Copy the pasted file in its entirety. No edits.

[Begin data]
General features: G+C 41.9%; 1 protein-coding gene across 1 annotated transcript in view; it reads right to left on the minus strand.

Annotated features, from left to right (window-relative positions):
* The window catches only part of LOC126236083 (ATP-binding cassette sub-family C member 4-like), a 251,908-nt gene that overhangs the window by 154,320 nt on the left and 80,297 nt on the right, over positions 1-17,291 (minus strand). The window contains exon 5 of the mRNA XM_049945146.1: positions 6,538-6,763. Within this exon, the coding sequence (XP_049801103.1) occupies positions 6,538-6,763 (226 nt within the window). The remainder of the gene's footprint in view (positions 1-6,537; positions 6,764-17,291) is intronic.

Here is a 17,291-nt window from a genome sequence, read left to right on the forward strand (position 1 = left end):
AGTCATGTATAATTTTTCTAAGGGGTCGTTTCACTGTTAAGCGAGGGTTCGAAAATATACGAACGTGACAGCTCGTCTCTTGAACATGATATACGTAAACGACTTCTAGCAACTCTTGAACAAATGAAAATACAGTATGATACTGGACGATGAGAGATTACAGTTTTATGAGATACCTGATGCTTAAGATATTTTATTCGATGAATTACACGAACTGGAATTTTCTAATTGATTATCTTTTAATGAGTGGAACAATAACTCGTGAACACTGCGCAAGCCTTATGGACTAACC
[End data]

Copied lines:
General features: G+C 41.9%; 1 protein-coding gene across 1 annotated transcript in view; it reads right to left on the minus strand.

Annotated features, from left to right (window-relative positions):
* The window catches only part of LOC126236083 (ATP-binding cassette sub-family C member 4-like), a 251,908-nt gene that overhangs the window by 154,320 nt on the left and 80,297 nt on the right, over positions 1-17,291 (minus strand). The window contains exon 5 of the mRNA XM_049945146.1: positions 6,538-6,763. Within this exon, the coding sequence (XP_049801103.1) occupies positions 6,538-6,763 (226 nt within the window). The remainder of the gene's footprint in view (positions 1-6,537; positions 6,764-17,291) is intronic.

Here is a 17,291-nt window from a genome sequence, read left to right on the forward strand (position 1 = left end):
AGTCATGTATAATTTTTCTAAGGGGTCGTTTCACTGTTAAGCGAGGGTTCGAAAATATACGAACGTGACAGCTCGTCTCTTGAACATGATATACGTAAACGACTTCTAGCAACTCTTGAACAAATGAAAATACAGTATGATACTGGACGATGAGAGATTACAGTTTTATGAGATACCTGATGCTTAAGATATTTTATTCGATGAATTACACGAACTGGAATTTTCTAATTGATTATCTTTTAATGAGTGGAACAATAACTCGTGAACACTGCGCAAGCCTTATGGACTAACC